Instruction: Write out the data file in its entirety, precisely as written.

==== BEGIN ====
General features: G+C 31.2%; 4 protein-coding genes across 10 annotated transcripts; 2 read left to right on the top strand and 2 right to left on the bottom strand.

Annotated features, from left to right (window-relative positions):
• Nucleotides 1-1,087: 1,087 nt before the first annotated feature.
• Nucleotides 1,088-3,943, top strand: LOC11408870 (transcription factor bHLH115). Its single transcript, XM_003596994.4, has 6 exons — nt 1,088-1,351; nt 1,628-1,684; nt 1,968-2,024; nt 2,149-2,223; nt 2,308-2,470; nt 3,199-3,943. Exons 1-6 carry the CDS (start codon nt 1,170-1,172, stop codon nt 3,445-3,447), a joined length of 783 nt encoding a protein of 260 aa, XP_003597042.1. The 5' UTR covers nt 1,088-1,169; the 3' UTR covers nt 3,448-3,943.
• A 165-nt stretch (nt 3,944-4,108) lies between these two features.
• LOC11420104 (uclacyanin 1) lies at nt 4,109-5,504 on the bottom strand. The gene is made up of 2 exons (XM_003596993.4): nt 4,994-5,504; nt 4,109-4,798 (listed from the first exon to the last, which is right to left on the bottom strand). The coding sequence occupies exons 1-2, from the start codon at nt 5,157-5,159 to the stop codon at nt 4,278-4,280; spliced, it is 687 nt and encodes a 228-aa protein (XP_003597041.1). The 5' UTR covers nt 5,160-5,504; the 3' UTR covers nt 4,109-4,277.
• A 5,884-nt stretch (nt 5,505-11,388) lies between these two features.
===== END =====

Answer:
General features: G+C 31.2%; 4 protein-coding genes across 10 annotated transcripts; 2 read left to right on the top strand and 2 right to left on the bottom strand.

Annotated features, from left to right (window-relative positions):
• Nucleotides 1-1,087: 1,087 nt before the first annotated feature.
• Nucleotides 1,088-3,943, top strand: LOC11408870 (transcription factor bHLH115). Its single transcript, XM_003596994.4, has 6 exons — nt 1,088-1,351; nt 1,628-1,684; nt 1,968-2,024; nt 2,149-2,223; nt 2,308-2,470; nt 3,199-3,943. Exons 1-6 carry the CDS (start codon nt 1,170-1,172, stop codon nt 3,445-3,447), a joined length of 783 nt encoding a protein of 260 aa, XP_003597042.1. The 5' UTR covers nt 1,088-1,169; the 3' UTR covers nt 3,448-3,943.
• A 165-nt stretch (nt 3,944-4,108) lies between these two features.
• LOC11420104 (uclacyanin 1) lies at nt 4,109-5,504 on the bottom strand. The gene is made up of 2 exons (XM_003596993.4): nt 4,994-5,504; nt 4,109-4,798 (listed from the first exon to the last, which is right to left on the bottom strand). The coding sequence occupies exons 1-2, from the start codon at nt 5,157-5,159 to the stop codon at nt 4,278-4,280; spliced, it is 687 nt and encodes a 228-aa protein (XP_003597041.1). The 5' UTR covers nt 5,160-5,504; the 3' UTR covers nt 4,109-4,277.
• A 5,884-nt stretch (nt 5,505-11,388) lies between these two features.